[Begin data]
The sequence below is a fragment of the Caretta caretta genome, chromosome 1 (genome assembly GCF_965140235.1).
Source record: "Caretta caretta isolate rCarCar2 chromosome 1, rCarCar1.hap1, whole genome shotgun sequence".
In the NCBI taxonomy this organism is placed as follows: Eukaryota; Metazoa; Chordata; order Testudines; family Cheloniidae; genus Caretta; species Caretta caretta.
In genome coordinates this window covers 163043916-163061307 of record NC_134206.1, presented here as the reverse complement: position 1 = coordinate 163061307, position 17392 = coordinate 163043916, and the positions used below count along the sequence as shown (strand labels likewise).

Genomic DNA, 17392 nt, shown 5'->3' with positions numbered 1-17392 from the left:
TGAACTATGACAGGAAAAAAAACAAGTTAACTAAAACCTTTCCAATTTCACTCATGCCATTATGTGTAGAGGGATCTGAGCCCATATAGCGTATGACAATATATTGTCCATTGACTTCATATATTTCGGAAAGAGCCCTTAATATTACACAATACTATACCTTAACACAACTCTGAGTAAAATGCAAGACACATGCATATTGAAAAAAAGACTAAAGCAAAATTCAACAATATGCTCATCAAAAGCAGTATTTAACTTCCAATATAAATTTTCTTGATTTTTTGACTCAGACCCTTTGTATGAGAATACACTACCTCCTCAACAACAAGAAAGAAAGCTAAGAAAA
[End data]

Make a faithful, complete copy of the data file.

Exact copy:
The sequence below is a fragment of the Caretta caretta genome, chromosome 1 (genome assembly GCF_965140235.1).
Source record: "Caretta caretta isolate rCarCar2 chromosome 1, rCarCar1.hap1, whole genome shotgun sequence".
In the NCBI taxonomy this organism is placed as follows: Eukaryota; Metazoa; Chordata; order Testudines; family Cheloniidae; genus Caretta; species Caretta caretta.
In genome coordinates this window covers 163043916-163061307 of record NC_134206.1, presented here as the reverse complement: position 1 = coordinate 163061307, position 17392 = coordinate 163043916, and the positions used below count along the sequence as shown (strand labels likewise).

Genomic DNA, 17392 nt, shown 5'->3' with positions numbered 1-17392 from the left:
TGAACTATGACAGGAAAAAAAACAAGTTAACTAAAACCTTTCCAATTTCACTCATGCCATTATGTGTAGAGGGATCTGAGCCCATATAGCGTATGACAATATATTGTCCATTGACTTCATATATTTCGGAAAGAGCCCTTAATATTACACAATACTATACCTTAACACAACTCTGAGTAAAATGCAAGACACATGCATATTGAAAAAAAGACTAAAGCAAAATTCAACAATATGCTCATCAAAAGCAGTATTTAACTTCCAATATAAATTTTCTTGATTTTTTGACTCAGACCCTTTGTATGAGAATACACTACCTCCTCAACAACAAGAAAGAAAGCTAAGAAAA